Wildlife officials kill second ‘dangerous’ Lake Tahoe bear in span of 3 days | SierraSun.com

Wildlife officials kill second ‘dangerous’ Lake Tahoe bear in span of 3 days

STATELINE, Nev. — For the second time this week, the Nevada Department of Wildlife has killed a black bear deemed a threat to public safety at Lake Tahoe, officials said.

A yearling female bear, about 18 months old, was trapped during the evening hours between Thursday night and Friday morning in the Kingsbury area of Douglas County, near the lake’s South Shore.

Chris Healy, NDOW’s public information officer, said the bear was identified as one that has recently broken into two different houses in the Kingsbury area in search of food.

“We hate having to do this but a bear entering a house is a dangerous bear and the Nevada Department of Wildlife is obligated to manage the situation,” Healy stated in a Friday, Aug. 28, news release. “We have an obligation to public safety that we do not take lightly. People have called and asked us to move the bear but we cannot move a bear that we know to be dangerous, that just would not be prudent.”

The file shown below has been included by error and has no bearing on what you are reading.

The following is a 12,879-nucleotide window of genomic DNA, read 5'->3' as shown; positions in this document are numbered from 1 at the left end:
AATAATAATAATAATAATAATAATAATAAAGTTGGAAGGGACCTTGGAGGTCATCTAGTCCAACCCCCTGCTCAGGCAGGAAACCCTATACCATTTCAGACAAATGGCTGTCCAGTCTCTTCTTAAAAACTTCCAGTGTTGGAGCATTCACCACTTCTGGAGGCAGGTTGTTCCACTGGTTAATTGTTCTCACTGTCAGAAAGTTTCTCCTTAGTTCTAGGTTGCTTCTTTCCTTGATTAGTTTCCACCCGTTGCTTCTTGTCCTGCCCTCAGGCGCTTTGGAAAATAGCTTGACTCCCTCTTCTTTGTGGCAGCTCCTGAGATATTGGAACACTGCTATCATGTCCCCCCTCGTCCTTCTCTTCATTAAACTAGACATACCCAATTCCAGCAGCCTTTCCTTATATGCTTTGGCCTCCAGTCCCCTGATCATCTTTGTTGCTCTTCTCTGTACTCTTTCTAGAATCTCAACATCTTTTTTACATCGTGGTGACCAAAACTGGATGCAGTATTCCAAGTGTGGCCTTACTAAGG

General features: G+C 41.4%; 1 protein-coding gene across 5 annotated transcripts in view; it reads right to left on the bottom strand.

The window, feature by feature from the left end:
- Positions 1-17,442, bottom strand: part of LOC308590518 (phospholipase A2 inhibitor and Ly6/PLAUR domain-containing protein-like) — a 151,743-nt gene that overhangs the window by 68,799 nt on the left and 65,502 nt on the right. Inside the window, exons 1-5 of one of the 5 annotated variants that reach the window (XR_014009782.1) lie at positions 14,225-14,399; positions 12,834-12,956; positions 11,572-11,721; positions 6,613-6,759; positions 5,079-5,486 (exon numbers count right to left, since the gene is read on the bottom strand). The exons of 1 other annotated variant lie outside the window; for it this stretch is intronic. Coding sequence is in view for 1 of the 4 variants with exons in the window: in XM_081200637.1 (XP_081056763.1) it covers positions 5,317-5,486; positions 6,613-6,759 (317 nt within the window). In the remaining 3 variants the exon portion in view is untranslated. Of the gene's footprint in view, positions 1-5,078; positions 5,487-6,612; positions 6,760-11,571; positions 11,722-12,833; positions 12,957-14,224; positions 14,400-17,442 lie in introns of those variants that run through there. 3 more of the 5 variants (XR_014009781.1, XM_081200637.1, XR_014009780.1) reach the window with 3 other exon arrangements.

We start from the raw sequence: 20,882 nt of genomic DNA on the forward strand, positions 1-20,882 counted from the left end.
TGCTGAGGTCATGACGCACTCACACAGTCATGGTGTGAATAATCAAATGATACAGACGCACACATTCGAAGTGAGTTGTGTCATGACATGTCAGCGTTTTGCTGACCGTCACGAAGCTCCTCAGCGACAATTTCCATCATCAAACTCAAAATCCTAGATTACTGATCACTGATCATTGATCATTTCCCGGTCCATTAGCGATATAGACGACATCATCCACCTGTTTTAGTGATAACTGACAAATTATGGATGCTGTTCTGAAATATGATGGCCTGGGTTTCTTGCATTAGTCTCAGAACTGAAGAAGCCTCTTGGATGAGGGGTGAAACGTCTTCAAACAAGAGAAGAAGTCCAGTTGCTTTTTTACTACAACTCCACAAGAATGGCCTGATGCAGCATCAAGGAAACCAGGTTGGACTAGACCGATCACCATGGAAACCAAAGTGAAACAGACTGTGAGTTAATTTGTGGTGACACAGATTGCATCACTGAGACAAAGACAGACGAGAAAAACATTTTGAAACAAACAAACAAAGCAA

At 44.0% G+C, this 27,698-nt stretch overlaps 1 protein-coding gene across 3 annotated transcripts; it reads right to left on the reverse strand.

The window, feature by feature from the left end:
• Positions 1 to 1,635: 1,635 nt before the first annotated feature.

This is the fifth bear NDOW has killed in 2015 for “public safety concerns,” and the second in a week.

On Tuesday, Aug. 25, a 450-pound male bear was captured in Incline Village on the North Shore and put down.

Healy said by phone later Friday that the Kingsbury yearling came from a female bear NDOW has previously encountered.

NDOW has had to kill two other cubs from other litters by the same female. Healy said the mother bear, first caught in 2004 and now 19 or 20 years old, has taught multiple cubs to rely on garbage and other human-generate food as primary meal sources.

Healy called Friday’s incident yet another reminder that people should manage garbage better, especially in the Lake Tahoe Basin.

Since 1997, the department has killed 108 bears that were deemed nuisances or public safety threats to the public, according to NDOW.

Further, 12 Nevada bears have been hit and killed by vehicles this year, Healy said. Since 1997, that makes 200 vehicle-aided bear deaths.